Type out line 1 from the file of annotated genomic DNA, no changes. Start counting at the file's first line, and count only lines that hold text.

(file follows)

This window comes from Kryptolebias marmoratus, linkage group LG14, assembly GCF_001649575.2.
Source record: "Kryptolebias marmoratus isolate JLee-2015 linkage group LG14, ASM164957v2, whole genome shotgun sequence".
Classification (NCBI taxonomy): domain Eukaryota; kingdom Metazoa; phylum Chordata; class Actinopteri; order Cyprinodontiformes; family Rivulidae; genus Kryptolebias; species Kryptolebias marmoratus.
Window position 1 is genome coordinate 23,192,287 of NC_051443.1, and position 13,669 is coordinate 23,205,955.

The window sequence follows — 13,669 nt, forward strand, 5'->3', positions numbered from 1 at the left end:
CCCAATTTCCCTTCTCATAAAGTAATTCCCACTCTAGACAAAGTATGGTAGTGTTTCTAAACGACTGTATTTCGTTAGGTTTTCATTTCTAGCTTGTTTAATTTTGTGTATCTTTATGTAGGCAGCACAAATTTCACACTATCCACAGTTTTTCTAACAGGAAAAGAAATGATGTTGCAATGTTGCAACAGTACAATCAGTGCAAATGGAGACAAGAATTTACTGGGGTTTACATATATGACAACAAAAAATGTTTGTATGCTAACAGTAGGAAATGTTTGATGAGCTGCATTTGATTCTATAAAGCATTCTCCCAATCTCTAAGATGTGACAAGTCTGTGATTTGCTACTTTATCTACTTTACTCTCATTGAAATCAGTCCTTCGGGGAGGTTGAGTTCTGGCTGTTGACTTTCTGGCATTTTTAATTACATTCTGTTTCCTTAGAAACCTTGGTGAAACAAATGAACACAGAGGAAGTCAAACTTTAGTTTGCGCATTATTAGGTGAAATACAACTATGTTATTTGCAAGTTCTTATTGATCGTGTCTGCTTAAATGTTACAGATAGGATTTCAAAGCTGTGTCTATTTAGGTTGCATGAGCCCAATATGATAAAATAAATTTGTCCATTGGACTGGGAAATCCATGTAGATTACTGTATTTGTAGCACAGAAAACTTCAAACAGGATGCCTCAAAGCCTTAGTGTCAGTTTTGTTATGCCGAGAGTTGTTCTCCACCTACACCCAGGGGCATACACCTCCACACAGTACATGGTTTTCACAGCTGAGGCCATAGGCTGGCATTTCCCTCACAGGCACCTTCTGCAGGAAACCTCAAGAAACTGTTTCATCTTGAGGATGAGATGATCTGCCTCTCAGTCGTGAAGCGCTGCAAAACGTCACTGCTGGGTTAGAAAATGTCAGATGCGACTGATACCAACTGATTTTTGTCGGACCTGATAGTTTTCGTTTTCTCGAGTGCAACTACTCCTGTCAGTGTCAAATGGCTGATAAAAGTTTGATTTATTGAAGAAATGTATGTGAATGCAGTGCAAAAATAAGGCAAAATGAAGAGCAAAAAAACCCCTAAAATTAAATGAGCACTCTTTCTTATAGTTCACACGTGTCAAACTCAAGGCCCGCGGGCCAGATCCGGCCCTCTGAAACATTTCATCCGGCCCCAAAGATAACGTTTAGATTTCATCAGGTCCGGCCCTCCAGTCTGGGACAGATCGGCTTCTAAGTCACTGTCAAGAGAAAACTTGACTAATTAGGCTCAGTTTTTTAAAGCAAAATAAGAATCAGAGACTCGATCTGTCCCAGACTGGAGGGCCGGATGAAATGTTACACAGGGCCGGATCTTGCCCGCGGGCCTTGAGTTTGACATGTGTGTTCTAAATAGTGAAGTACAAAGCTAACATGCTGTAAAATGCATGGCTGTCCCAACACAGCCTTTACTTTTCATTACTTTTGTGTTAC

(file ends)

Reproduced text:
This window comes from Kryptolebias marmoratus, linkage group LG14, assembly GCF_001649575.2.